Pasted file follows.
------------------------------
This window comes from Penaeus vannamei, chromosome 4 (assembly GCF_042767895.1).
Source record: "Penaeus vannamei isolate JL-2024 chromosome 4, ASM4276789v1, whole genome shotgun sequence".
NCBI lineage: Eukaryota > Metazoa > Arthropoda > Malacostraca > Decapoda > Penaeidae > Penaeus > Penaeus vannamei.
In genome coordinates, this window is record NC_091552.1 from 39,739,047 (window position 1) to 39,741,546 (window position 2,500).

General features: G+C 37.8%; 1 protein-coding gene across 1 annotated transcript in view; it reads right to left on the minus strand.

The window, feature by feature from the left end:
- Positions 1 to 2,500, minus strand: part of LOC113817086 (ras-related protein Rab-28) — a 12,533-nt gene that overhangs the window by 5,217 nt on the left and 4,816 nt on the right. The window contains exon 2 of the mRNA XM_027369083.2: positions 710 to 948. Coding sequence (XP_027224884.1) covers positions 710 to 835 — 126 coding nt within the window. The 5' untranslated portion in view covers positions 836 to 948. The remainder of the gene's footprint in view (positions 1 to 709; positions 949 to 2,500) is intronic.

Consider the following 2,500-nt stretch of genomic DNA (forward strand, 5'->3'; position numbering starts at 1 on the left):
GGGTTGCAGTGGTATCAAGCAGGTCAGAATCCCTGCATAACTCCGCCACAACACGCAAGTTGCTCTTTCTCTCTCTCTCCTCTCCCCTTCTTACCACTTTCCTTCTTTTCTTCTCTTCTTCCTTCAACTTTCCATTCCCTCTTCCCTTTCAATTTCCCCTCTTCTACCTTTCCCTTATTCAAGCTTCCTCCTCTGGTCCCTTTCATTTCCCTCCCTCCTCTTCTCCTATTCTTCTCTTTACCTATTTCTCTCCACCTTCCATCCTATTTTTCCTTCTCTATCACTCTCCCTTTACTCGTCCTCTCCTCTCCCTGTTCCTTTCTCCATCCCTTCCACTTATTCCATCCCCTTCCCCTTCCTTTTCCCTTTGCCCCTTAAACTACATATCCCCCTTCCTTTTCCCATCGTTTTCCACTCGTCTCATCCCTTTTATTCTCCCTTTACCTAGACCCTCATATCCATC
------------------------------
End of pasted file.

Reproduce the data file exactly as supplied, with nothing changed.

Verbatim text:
This window comes from Penaeus vannamei, chromosome 4 (assembly GCF_042767895.1).
Source record: "Penaeus vannamei isolate JL-2024 chromosome 4, ASM4276789v1, whole genome shotgun sequence".
NCBI lineage: Eukaryota > Metazoa > Arthropoda > Malacostraca > Decapoda > Penaeidae > Penaeus > Penaeus vannamei.
In genome coordinates, this window is record NC_091552.1 from 39,739,047 (window position 1) to 39,741,546 (window position 2,500).

General features: G+C 37.8%; 1 protein-coding gene across 1 annotated transcript in view; it reads right to left on the minus strand.

The window, feature by feature from the left end:
- Positions 1 to 2,500, minus strand: part of LOC113817086 (ras-related protein Rab-28) — a 12,533-nt gene that overhangs the window by 5,217 nt on the left and 4,816 nt on the right. The window contains exon 2 of the mRNA XM_027369083.2: positions 710 to 948. Coding sequence (XP_027224884.1) covers positions 710 to 835 — 126 coding nt within the window. The 5' untranslated portion in view covers positions 836 to 948. The remainder of the gene's footprint in view (positions 1 to 709; positions 949 to 2,500) is intronic.

Consider the following 2,500-nt stretch of genomic DNA (forward strand, 5'->3'; position numbering starts at 1 on the left):
GGGTTGCAGTGGTATCAAGCAGGTCAGAATCCCTGCATAACTCCGCCACAACACGCAAGTTGCTCTTTCTCTCTCTCTCCTCTCCCCTTCTTACCACTTTCCTTCTTTTCTTCTCTTCTTCCTTCAACTTTCCATTCCCTCTTCCCTTTCAATTTCCCCTCTTCTACCTTTCCCTTATTCAAGCTTCCTCCTCTGGTCCCTTTCATTTCCCTCCCTCCTCTTCTCCTATTCTTCTCTTTACCTATTTCTCTCCACCTTCCATCCTATTTTTCCTTCTCTATCACTCTCCCTTTACTCGTCCTCTCCTCTCCCTGTTCCTTTCTCCATCCCTTCCACTTATTCCATCCCCTTCCCCTTCCTTTTCCCTTTGCCCCTTAAACTACATATCCCCCTTCCTTTTCCCATCGTTTTCCACTCGTCTCATCCCTTTTATTCTCCCTTTACCTAGACCCTCATATCCATC